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Norwegian celebrates anniversary at Gatwick with flights to the USA for less than £137?

Norwegian celebrates five years of low-cost long-haul at London Gatwick with 15% reduced fares from under £140



Norwegian today marks five years of operating long-haul flights at London Gatwick which has transformed the transatlantic market and benefitted UK consumers with lower fares. To mark the occasion, Norwegian is launching a special four-day sale from 4 – 8 July 2019 on all long-haul routes to the USA, Brazil and Argentina in economy and Premium at

Voted Skytrax 2019 Best Low-Cost Long-Haul airline, Norwegian has placed London Gatwick at the heart of its long-haul operation, where the airline flies more than 1.5 million passengers each year to 11 US cities, Buenos Aires and Rio de Janeiro. July 2014 marked the start of Norwegian’s long-haul expansion into the USA from London Gatwick with its first US route to Los Angeles on 2 July 2014, quickly followed by new routes to New York JFK and Fort Lauderdale in the same week.

In celebration of five years of long-haul operations at the airport, Norwegian is giving consumers the chance to book flights at a 15 per cent* discount from Gatwick to all USA destinations, Buenos Aires and Rio de Janeiro in economy and Premium.

Credit: David Dyson

Customers must enter campaign code: 5YEARS to apply a 15 per cent* discount for travel between 1 September 2019 – 31 March 2020, excluding the blackout period16 December 2019 – 9 January 2020. Flights are subject to availability and the discount is applicable to LowFare, LowFare+ and Premium* tickets.

Bjorn Kjos, CEO at Norwegian said:

“We saw an opportunity five years ago to bring low-cost long-haul to London Gatwick and really make positive changes to the transatlantic market. Since then, many carriers have been forced to raise the bar and lower fares to compete with us which proves we have unlocked a viable market.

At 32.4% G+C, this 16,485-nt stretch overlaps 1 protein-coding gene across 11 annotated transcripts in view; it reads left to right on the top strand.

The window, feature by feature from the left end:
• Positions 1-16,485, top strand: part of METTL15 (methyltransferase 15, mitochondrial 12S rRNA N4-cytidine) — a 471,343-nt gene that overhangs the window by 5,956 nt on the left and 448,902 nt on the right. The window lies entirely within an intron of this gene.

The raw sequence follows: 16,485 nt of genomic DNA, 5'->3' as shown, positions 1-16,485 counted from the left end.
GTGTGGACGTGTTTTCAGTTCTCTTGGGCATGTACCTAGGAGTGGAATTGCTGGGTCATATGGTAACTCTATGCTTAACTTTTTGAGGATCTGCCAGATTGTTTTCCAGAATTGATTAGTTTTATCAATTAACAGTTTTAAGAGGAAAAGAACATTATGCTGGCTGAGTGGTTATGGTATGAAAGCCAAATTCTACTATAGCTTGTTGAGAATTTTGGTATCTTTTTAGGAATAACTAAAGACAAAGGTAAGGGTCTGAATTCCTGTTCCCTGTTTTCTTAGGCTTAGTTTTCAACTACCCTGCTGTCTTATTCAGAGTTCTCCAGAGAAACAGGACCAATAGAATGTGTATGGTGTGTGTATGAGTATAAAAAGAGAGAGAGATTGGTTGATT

“Consumers today are now better off as we’ve given millions of people the opportunity to travel to the USA and beyond, while maintaining exceptional levels of quality and service on board modern aircraft that reduce our impact on the environment.

“I would like to thank Gatwick Airport and my dedicated colleagues for supporting the first five years of our long-haul growth and ensuring that Norwegian can continue to build on this solid foundation to make low-cost long-haul a success in the future.”

Stewart Wingate, CEO at Gatwick Airport said:

“The five years since Norwegian launched its first transatlantic route from Gatwick have seen the airport experience a low-cost long-haul revolution. Spearheaded by Norwegian, the number of low-cost long-haul routes available from Gatwick has quadrupled since 2014, and the number of passengers travelling on these routes has grown by 43 per cent in the last year alone. Indeed, one in five of our passengers are now long-haul travellers.

“Making the world’s most exciting destinations accessible to more Gatwick passengers than ever before, and significantly boosting trade and tourism opportunities for our local area, have been some of the airport’s biggest successes in recent years. We’re looking forward to working with Norwegian and other carriers in the future to continue the meteoric growth in global connections that has made Gatwick such a vital piece of infrastructure for local communities and the UK as a whole.”

Gatwick has fast become a strategic long-haul hub in Norwegian’s global network that fosters connectivity and direct services for passengers to around 150 global destinations.